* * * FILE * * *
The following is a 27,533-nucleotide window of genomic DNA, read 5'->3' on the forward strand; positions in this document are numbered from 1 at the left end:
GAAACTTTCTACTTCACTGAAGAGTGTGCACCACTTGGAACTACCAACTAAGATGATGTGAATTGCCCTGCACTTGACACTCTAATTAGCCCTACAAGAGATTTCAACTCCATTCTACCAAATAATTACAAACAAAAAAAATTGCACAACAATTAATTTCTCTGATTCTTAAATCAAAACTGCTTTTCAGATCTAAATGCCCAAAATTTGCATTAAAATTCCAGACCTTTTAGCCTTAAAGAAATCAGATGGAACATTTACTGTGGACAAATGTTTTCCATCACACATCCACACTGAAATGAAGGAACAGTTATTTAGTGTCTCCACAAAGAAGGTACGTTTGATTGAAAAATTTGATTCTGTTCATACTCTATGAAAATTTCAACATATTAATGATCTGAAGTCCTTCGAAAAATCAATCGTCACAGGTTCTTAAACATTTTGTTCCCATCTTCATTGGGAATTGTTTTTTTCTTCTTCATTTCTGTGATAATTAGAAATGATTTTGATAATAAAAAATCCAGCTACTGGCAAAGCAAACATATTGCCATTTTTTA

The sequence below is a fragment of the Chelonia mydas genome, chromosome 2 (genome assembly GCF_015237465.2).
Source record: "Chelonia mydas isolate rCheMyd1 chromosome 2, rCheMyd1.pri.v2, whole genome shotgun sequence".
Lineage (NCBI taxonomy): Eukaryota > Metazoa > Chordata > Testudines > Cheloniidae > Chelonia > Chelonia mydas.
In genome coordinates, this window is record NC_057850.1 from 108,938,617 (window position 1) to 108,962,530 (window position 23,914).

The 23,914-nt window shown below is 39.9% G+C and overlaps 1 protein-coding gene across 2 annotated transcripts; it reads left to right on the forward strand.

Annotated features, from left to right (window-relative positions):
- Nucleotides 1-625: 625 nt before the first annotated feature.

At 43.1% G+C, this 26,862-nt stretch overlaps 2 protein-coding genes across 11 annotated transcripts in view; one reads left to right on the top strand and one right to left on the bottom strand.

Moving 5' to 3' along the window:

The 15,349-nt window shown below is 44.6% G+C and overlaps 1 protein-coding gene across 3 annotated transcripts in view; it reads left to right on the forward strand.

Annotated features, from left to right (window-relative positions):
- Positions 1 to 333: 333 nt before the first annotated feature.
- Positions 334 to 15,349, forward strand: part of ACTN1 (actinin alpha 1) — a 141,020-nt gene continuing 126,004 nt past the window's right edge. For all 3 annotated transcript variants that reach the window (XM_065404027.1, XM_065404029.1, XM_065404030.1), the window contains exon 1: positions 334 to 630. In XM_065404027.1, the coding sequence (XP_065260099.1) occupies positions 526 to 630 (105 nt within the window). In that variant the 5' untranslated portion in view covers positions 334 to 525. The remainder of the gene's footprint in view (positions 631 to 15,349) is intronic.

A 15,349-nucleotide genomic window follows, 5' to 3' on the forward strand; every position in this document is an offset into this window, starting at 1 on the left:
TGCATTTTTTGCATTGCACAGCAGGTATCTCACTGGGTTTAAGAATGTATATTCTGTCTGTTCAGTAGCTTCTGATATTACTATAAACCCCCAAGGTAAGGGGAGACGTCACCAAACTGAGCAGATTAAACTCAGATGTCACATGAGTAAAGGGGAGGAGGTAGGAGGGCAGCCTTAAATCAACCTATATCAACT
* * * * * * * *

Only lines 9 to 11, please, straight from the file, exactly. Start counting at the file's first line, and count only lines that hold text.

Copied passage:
- Nucleotides 1-625: 625 nt before the first annotated feature.

At 43.1% G+C, this 26,862-nt stretch overlaps 2 protein-coding genes across 11 annotated transcripts in view; one reads left to right on the top strand and one right to left on the bottom strand.

Moving 5' to 3' along the window: